When Mogul arrived at the People's Law Office in 1997 the organization and Taylor were representing Patterson—convicted under a 1989 death sentence. According to the organization The Campaign To End The Death Penalty while in CPD custody Patterson had scratched out the following words on a bench "Aaron 4/30 I lie about murders. Police threaten me with violence. Slapped and suffocated me with plastic. No lawyer or dad. No phone."

A determined originally pro-se case brought in 1986 by Wilson alleging that he was "punched, kicked, smothered with a plastic bag, electrically shocked, and forced against a hot radiator throughout the day on February 14 [the day of his arrest], until he gave his confession" had begun to shed the first public light on Burge and his actions. A series of investigative reports by John Conroy at the Chicago Reader followed alongside an unyielding campaign through a community alliance put together by the advocacy organization Citizens Alert called the Coalition to End Police Torture and Brutality. That campaign led to reports issued by Office of Professional Standards ( OPS ) investigators Francine Sanders and Michael Goldston which determined "the preponderance of the evidence is that abuse did occur and that it was systematic."

In 1993, Burge was fired by the CPD.

"But here were these guys on death row who were saying 'we want to present newly discovered evidence of Burge's practices of torture to support our allegations,'" Mogul said. "They were perpetually being denied because the states attorney's office were saying, 'You have no physical evidence of injuries, you can't corroborate your allegations so we're going to deny you.' We had to take on this notion of the lack of physical injury. In Aaron Patterson's case, he was suffocated with a plastic bag and threatened with a gun neither of which would leave any physical marks but were tactics to inflict severe physical and mental pain and intimidation to force him to give an incriminating statement. So in arguing this to the Illinois Supreme Court we had to take on what is torture and why torture does not leave any physical marks and we turned to international law to do that."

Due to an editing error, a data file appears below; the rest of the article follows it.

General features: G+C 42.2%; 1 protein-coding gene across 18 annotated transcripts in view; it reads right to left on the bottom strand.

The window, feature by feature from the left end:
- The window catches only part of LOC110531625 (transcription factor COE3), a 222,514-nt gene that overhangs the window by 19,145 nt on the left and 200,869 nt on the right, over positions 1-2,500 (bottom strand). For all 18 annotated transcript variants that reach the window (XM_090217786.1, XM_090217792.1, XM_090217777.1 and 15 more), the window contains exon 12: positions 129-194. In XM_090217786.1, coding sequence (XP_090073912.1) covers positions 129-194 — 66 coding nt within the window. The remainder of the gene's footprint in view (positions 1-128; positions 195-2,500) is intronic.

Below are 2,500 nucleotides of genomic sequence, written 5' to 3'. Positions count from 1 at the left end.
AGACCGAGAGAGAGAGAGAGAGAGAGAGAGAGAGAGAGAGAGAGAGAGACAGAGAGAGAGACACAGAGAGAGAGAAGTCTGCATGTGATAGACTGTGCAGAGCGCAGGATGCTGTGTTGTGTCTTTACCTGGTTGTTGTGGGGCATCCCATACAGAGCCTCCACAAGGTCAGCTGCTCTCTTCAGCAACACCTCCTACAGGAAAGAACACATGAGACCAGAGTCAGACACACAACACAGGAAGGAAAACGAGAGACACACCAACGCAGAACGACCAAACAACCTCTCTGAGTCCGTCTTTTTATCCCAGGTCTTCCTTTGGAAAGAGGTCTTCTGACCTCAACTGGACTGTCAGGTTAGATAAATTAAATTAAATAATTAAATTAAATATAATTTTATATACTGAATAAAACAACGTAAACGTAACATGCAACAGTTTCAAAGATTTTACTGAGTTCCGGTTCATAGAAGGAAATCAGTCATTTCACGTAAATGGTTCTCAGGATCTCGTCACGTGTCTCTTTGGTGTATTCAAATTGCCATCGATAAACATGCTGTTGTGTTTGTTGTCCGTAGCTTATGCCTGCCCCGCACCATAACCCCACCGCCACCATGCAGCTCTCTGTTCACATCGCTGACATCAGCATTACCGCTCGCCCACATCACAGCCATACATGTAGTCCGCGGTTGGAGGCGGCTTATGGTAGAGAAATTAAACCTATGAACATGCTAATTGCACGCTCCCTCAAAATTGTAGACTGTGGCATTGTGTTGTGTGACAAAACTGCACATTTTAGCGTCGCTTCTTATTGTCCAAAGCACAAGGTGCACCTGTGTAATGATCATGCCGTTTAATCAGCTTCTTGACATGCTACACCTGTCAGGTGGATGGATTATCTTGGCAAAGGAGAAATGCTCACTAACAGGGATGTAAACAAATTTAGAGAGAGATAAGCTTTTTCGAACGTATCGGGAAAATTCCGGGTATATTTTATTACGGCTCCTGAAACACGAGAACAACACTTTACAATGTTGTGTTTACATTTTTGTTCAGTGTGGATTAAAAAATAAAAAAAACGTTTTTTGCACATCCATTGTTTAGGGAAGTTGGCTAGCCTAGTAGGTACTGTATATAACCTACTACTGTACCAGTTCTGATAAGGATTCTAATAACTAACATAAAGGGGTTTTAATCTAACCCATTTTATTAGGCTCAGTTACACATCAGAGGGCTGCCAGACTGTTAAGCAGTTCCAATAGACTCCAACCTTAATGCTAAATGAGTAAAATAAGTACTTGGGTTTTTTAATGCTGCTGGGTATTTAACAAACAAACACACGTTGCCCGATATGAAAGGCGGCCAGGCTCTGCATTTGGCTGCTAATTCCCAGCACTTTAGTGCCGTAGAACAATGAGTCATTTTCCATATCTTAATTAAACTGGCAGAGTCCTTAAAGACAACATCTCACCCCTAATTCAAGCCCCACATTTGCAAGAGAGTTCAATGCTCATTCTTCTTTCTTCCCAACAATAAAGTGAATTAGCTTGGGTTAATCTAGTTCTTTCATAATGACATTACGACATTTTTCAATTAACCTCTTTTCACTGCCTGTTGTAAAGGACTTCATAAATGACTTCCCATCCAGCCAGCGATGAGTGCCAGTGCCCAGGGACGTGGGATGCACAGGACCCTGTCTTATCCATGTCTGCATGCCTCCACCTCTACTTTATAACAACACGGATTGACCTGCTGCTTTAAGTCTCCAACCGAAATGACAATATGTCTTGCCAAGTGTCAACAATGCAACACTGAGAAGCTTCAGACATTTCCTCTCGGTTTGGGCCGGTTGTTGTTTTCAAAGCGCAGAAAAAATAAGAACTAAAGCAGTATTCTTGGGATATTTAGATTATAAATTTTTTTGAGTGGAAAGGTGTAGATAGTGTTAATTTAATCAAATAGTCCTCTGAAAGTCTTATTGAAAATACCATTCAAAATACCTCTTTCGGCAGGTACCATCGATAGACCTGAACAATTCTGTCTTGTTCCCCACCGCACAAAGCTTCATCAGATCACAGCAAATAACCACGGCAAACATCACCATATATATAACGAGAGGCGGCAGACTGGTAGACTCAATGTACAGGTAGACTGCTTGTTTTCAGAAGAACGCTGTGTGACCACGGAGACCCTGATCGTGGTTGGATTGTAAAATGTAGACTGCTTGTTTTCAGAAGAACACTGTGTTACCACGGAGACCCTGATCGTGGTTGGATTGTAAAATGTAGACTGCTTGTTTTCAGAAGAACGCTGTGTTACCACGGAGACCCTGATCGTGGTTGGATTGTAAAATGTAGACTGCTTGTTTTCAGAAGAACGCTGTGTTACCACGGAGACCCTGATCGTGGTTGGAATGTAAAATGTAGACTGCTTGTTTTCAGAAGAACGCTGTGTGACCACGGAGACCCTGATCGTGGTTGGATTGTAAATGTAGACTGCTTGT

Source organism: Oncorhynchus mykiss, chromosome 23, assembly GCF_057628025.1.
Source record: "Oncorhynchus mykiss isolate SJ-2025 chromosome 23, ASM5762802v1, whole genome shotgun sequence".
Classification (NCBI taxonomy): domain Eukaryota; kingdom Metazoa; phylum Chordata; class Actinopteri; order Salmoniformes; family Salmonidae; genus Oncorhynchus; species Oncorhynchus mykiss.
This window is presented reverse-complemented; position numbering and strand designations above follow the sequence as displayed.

Using the European Human Rights Court, the UN Convention Against Torture and citing then-UN Special Rapporteur on Torture and Cruel, Inhuman or Degrading Human Treatment or Punishment Nigel S. Rodley, the People's Law Office filed its briefs in 1998. The court ruled in August 2000.

"In that ruling they changed the law," Mogul recalled. "They established that you did not have to present evidence of physical injury in order to get an evidentiary hearing. That it was one factor among many to consider but not the litmus test. It was a profound ruling that provided relief not only to Aaron Patterson but so many others. This is exactly what I wanted to do and it was compelling and meaningful work."

One year earlier, activist and now organizer with the Chicago Torture Justice Memorial Alice Kim had made the first of many visits to members of the Death Row Ten who were housed at the Pontiac Correctional Center.

Raised in Arlington Heights, Illinois, Kim told Windy City Times that she was "radicalized" as a student at Northwestern University. "It was where I was introduced to activism through Women's Studies classes," she said. "It was life-changing for me. I was introduced to protest politics in college. I protested the [first] Persian Gulf War, got involved in pro-choice organizing."

Mumia Abu-Jamal spent three decades on Pennsylvania's death row before the sentence against him was commuted to life-imprisonment in 2011. Both Abu-Jamal's own work against the death penalty from his prison cell and the international movement that built outside it captured Kim's attention.

"It opened my eyes to what was happening with the death penalty," Kim said. "I also got involved to a couple of high-profile police brutality cases in Chicago—Latonya Haggerty and Bobby Russ."

Both had been shot and killed by the CPD on the same day.

Kim was working with The Campaign to End the Death Penalty when she became aware of the Death Row Ten. "They had recognized the power in organizing collectively," she said. "They reached out to organizations on the outside. We worked hand-in-hand with the Death Row Ten and their family members. Going to Pontiac to meet with the guys was a crucial aspect and made the work real."

The first men Kim visited in Pontiac were Kitchen and Howard.